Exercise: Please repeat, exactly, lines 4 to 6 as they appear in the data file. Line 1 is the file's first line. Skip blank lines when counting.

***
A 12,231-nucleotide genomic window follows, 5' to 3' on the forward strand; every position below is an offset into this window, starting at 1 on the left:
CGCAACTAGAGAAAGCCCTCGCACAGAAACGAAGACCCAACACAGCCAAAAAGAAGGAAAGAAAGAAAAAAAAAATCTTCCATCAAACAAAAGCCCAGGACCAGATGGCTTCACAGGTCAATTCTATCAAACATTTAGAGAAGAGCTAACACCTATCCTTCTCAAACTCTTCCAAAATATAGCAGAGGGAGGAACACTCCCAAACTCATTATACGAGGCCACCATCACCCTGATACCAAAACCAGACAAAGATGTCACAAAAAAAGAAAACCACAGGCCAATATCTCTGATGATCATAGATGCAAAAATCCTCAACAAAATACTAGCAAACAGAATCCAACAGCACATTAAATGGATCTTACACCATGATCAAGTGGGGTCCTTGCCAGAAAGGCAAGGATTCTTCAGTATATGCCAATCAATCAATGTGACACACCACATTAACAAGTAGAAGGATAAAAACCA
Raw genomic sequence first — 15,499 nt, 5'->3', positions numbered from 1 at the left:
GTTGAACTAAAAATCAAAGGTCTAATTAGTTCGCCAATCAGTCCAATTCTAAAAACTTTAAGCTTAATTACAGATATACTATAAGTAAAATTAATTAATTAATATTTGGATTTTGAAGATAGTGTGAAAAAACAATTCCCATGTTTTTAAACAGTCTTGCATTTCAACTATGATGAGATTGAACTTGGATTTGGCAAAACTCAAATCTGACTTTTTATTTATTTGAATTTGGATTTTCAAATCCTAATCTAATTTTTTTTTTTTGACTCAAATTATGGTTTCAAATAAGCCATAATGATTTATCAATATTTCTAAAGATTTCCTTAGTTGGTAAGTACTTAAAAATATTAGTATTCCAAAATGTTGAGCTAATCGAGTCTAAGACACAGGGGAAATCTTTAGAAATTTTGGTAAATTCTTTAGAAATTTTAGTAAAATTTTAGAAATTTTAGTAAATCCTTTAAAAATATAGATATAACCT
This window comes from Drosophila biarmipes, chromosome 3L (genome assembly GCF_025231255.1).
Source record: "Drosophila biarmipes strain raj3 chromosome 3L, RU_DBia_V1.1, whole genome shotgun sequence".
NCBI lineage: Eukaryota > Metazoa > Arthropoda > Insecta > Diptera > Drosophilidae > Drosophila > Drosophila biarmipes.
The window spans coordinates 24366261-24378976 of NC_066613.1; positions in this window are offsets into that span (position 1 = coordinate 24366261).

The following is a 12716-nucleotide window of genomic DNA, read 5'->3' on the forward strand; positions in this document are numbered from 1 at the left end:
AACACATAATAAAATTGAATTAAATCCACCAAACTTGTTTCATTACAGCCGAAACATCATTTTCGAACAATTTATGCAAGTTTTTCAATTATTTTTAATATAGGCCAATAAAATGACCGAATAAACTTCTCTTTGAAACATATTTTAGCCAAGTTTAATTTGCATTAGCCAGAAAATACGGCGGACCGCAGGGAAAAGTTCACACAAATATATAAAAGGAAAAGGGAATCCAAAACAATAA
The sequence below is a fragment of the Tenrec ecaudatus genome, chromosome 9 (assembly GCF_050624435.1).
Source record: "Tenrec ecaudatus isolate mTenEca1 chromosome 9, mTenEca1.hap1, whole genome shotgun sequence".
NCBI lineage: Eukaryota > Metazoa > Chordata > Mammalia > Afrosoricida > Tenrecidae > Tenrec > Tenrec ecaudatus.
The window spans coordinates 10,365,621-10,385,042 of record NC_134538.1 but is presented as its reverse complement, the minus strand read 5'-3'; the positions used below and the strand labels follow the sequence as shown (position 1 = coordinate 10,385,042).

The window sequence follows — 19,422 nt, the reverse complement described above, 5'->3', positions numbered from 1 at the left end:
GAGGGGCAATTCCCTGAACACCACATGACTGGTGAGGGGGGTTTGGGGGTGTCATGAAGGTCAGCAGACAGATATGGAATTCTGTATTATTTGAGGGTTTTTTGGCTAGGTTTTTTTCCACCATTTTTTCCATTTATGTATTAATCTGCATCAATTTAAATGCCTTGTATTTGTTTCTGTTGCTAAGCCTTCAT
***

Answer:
GTTGAACTAAAAATCAAAGGTCTAATTAGTTCGCCAATCAGTCCAATTCTAAAAACTTTAAGCTTAATTACAGATATACTATAAGTAAAATTAATTAATTAATATTTGGATTTTGAAGATAGTGTGAAAAAACAATTCCCATGTTTTTAAACAGTCTTGCATTTCAACTATGATGAGATTGAACTTGGATTTGGCAAAACTCAAATCTGACTTTTTATTTATTTGAATTTGGATTTTCAAATCCTAATCTAATTTTTTTTTTTTGACTCAAATTATGGTTTCAAATAAGCCATAATGATTTATCAATATTTCTAAAGATTTCCTTAGTTGGTAAGTACTTAAAAATATTAGTATTCCAAAATGTTGAGCTAATCGAGTCTAAGACACAGGGGAAATCTTTAGAAATTTTGGTAAATTCTTTAGAAATTTTAGTAAAATTTTAGAAATTTTAGTAAATCCTTTAAAAATATAGATATAACCT
This window comes from Drosophila biarmipes, chromosome 3L (genome assembly GCF_025231255.1).
Source record: "Drosophila biarmipes strain raj3 chromosome 3L, RU_DBia_V1.1, whole genome shotgun sequence".